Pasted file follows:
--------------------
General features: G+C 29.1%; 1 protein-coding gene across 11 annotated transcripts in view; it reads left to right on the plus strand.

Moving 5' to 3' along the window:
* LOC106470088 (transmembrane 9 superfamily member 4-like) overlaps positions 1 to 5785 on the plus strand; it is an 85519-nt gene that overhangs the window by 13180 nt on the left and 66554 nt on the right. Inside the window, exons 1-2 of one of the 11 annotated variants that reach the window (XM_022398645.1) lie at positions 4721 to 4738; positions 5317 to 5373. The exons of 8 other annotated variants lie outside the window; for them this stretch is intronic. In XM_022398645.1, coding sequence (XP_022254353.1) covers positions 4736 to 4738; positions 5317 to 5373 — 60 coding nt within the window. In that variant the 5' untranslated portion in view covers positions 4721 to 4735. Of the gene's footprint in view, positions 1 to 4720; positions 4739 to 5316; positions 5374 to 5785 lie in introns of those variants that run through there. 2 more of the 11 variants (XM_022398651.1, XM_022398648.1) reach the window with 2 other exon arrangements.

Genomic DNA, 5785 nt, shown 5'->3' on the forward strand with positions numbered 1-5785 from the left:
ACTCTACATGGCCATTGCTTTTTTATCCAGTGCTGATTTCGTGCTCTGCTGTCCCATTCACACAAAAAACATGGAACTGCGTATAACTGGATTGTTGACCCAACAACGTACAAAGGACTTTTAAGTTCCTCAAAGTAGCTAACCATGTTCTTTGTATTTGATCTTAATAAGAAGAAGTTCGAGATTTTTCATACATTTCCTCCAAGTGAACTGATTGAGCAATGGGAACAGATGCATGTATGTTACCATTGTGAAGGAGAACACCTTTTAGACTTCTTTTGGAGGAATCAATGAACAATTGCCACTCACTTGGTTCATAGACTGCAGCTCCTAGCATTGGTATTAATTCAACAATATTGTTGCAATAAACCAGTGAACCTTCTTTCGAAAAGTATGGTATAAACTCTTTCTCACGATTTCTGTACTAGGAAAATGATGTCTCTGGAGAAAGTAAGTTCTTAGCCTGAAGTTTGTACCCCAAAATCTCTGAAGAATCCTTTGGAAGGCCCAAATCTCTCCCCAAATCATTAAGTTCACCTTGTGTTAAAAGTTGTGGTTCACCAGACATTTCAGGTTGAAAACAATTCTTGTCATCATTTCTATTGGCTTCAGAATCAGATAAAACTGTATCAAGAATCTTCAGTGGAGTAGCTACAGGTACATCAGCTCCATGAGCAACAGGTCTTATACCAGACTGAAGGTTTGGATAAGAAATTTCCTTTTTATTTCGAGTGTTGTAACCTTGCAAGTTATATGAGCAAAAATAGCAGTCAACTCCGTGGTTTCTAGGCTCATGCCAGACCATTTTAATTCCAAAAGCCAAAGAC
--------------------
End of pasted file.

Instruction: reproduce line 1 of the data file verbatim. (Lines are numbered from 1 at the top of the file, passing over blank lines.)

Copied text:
General features: G+C 29.1%; 1 protein-coding gene across 11 annotated transcripts in view; it reads left to right on the plus strand.